Being a geeky sort of kid – now a geeky sort of bloke – I became pretty interested growing up in the history of the Football Grounds of Great Britain, and in particular the work of Archibald Leitch. A Scottish architect, he designed stands up and down the land.

Brilliantly, he had a signature to these things. He always put a little point in the middle of the roof, so you always knew it was one of his. Some of them still last to this day.

Now, I know what you’re thinking. Shut up, stop boring us, and what has this got to do with Royal Beggars new EP. Valid point in fairness, and answered thus. Basically, it’s how my mind works. I am not going to lie about it, I’d never heard of Royal Beggars before about four days ago, and yet I knew exactly what this sounded like and furthermore that it would get reviewed.

How? Easy. That’s Tyla from Dog’s D’Amour’s artwork on the cover, that is. It was obvious before I’d even read that it was. And such a mark of class works better than a By Royal Appointment around here.

Three seconds into “Wasted N Wanted” and its clear you have a new favourite band to think about. Cowbell, some kind of Stones’ “Sticky Fingers” era rock n roll swagger, a solo that best be played by guitarist Jonas Heimdahl somewhere by his ankles so low-slung is it.

And these boys are ready to die for what they believe in. And what is it? Well, rock n roll, brother. What else?

The chorus says so.

That geeky kid reading books on football grounds? Well he also loved a mooch around bargain bin’s in Woolworth’s for tapes. One day I struck gold and found “Graveyard Of Empty Bottles” by Dog’s D’Amour,  and for 31 years I have been searching for music that sounds exactly like “Broken Heart Of Glass”, utterly glorious, cracked, fragile, but with the heart of The Faces (and no, I didn’t know The Faces in 1989).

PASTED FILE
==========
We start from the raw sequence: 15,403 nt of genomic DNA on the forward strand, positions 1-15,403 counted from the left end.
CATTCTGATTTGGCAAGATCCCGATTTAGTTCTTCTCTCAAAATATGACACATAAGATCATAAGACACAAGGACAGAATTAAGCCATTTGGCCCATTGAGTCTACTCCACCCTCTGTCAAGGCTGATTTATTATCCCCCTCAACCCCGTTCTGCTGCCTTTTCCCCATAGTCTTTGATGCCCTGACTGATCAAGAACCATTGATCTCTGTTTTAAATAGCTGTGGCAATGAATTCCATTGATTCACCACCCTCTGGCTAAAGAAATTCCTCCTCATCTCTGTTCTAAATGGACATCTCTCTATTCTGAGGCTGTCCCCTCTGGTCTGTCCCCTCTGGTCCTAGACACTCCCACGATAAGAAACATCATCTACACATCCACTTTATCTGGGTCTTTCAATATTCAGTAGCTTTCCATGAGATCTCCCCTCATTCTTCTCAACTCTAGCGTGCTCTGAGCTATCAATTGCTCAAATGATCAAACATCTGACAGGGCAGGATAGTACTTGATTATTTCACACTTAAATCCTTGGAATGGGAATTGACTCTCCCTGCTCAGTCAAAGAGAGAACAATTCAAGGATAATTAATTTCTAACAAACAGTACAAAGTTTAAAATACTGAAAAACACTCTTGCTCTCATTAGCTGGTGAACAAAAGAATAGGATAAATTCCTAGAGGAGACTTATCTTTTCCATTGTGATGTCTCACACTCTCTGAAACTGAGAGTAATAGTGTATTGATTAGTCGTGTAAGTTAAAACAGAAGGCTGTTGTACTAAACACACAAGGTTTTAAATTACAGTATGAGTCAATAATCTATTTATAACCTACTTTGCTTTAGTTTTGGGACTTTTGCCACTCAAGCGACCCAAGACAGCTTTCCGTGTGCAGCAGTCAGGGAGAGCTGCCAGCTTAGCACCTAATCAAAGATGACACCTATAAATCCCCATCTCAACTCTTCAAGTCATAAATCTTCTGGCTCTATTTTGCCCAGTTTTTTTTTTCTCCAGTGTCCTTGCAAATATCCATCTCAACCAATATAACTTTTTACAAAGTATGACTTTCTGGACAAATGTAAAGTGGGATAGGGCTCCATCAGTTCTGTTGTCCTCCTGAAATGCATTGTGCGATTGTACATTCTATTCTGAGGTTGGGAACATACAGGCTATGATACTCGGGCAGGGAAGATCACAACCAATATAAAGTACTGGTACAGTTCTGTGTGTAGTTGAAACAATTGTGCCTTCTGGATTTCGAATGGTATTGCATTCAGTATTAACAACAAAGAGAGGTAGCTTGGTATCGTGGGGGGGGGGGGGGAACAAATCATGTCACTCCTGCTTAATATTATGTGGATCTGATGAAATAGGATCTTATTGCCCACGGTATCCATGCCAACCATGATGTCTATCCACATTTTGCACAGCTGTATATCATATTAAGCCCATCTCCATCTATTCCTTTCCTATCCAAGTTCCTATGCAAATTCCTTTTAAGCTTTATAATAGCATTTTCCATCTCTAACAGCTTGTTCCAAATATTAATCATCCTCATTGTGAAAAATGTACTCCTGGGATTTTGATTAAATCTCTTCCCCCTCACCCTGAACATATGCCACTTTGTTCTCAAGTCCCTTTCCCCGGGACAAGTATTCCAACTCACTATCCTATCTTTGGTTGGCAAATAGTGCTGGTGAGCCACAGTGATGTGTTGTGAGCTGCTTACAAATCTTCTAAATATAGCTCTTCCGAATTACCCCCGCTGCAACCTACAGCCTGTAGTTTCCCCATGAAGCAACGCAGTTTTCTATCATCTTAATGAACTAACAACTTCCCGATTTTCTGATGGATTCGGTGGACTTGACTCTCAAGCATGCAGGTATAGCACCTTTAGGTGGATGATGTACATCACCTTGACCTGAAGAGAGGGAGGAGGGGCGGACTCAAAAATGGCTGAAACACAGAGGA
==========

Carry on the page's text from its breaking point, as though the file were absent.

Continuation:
And pretty much, that’s what Royal Beggars do. They do two sorts of music. They do rock. And roll. They’re Swedish, that classic sound of their countrymen Diamond Dogs is stamped all the way through, “How Do You Do” and Dan Baird and Warner E. Hodges would be proud of the bluesy harmonica driven, whiskey soaked licks of “Lay Me Down To Rest”.

There is some brilliant songwriting skill here too – the band are all veterans and one version of their embryonic selves included London LeGrand of Brides Of Destruction. David Roobert was the bass player in that early outfit, but his decision to move front and centre has proven to be damn near perfect given “Lonely Dead Red Rose” and the likes.

The thing about this sort of rock n roll is that gave you the chance to pretend you didn’t like the ballads when secretly they spoke to you in myriad ways. There’s a reason after all, that The Quireboys still play “I Don’t Love You Anymore” and all the blokes sing it, and in that spirit comes “Heartbreak Lullaby” which ends this thing in the manner of all weather-worn, smoke yellowed road dogs.

Whether you are one of them, or just a 35 year lifer in rock n roll fandom, then I am telling you that Royal Beggars are your boys. “Wounded Hearts And Bloodstained Souls” does more than live up to its title. It lives up to its artwork, and that is the highest standard you can get.

Rating 9.5/10